How Advertising Enhances Viral Marketing
Armelini, Guillermo; Villanueva Galobart, Julián
Publisher: The European Business Review
Original document: Viral Marketing? Advertise It! Advice for Web 2.0 Communication Strategies
Nike has just done it again. During the UEFA Euro 2012 soccer final, the company aired a TV spot in which promising talent take to the field against soccer superstars, claiming "My Time Is Now." A longer version, with interactive content, could be viewed on YouTube. The video received nine million hits in 72 hours, and exceeded 14 million after 10 days, not counting the millions of tweets, retweets, posts and "likes" on Facebook.
This is just one example of how companies are combining traditional advertising with online and social media channels to good effect, as highlighted in an article by Julián Villanueva (IESE) and Guillermo Armelini (ESE Business School, Chile) published in The European Business Review.
Several important phenomena are changing the business landscape.
Younger consumers are snubbing television in favor of smartphones, laptops and tablets. Web 2.0 is giving consumers powerful outlets to express their opinions about products and brands like never before.
Firms cannot afford to ignore this, given the potentially devastating market effects that negative electronic word of mouth (e-WOM) can have on the bottom line.
Yet for those companies that do things right, online and social media channels can provide a unique opportunity to engage with consumers directly.
When it comes to conveying positive messages about products and brands, and seeing that those messages get shared and spread throughout a vast global network, online and social media channels may be the most effective and efficient type of advertising there is.
The Price of Electronic Word of Mouth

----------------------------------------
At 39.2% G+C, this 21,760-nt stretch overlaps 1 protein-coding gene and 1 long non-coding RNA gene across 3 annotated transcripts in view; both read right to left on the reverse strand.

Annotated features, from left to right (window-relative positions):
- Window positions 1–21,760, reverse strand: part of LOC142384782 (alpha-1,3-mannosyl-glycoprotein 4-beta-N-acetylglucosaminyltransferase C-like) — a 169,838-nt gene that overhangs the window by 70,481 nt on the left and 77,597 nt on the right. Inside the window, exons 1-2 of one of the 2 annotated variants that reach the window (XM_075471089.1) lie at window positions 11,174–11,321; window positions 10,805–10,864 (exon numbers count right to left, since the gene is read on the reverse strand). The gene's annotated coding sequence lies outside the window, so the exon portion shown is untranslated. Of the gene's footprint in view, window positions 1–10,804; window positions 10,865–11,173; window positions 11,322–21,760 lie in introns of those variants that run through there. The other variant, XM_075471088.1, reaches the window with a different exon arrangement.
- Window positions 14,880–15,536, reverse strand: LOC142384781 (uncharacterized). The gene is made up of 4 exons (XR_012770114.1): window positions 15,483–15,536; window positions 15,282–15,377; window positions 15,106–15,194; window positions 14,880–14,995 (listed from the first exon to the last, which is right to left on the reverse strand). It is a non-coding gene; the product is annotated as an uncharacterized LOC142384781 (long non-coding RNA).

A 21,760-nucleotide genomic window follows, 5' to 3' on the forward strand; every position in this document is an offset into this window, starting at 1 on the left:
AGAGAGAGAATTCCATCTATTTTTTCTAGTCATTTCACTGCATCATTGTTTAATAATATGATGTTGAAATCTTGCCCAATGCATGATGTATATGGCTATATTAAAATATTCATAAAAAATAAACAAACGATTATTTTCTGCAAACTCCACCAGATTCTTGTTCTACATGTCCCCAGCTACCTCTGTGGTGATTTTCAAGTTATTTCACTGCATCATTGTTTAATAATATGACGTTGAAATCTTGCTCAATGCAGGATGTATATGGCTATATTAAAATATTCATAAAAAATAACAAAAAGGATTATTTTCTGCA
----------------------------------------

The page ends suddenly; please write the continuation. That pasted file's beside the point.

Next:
From an economic standpoint, viral marketing is very efficient. Designing and creating the campaign can be done with either a large or small budget. But provided that the message is compelling, entertaining or novel enough for people to want to share it, the cost of spreading it is almost nil, whereas the return on investment (ROI) will grow exponentially.
However, viral marketing is more than just a form of low-cost advertising, and it would be a mistake to measure its success by ROI alone, since its effect often goes beyond the impact of a certain action.
Among other things, viral marketing promotes brand awareness, fosters support among consumers and encourages the creation of virtual communities in which further content, whether created by the firm or users themselves, can by shared more widely.
Conditions for Social Contagion
Spreading a message through online and social media channels is much like spreading a virus.
The process of social contagion begins with a relatively small group of individuals, called innovators or seeds, who act as carriers and transmit the message to other individuals. Those infected become the new carriers, causing further contagion and spreading the message among members of their social networks, in an ever- replicating process.
In order for the message to be transmitted and diffused, three conditions are necessary: context, content and segmentation.
The confluence of the appropriate context, with catchy, well-conceived content that targets a properly segmented audience, raises the likelihood that a brand can benefit from the positive effects of viral marketing.
Yet even under the right conditions, there is no guarantee that the message will go viral or that the campaign will be wildly successful.
Advertising Key to Viralization
The researchers Duncan J. Watts and Jonah Peretti have created a simple formula for estimating the number of people influenced by social contagion when the reproduction rate is less than one, assuming an initial number of innovators or seeds, and a constant speed in the propagation rate of the message.
Under such conditions, the only way to increase the total number of infections is to increase the initial number of innovators or seeds. This is precisely where traditional advertising comes into play.
According to Villanueva and Armelini, this may be a deciding factor for the success or failure of a viral marketing campaign, as it offers a critical mass of propagators to ensure that the process of transmission is not going to burn out in a very short amount of time.
Would Nike's campaign have had the same impact if it had bypassed the TV spot? Probably not, say the authors.
By extending the initial message to more people -- such as during the UEFA Euro 2012 soccer final -- one increases the chance that the message will circulate, spread and be propagated through the networks of personal relationships of those receiving it.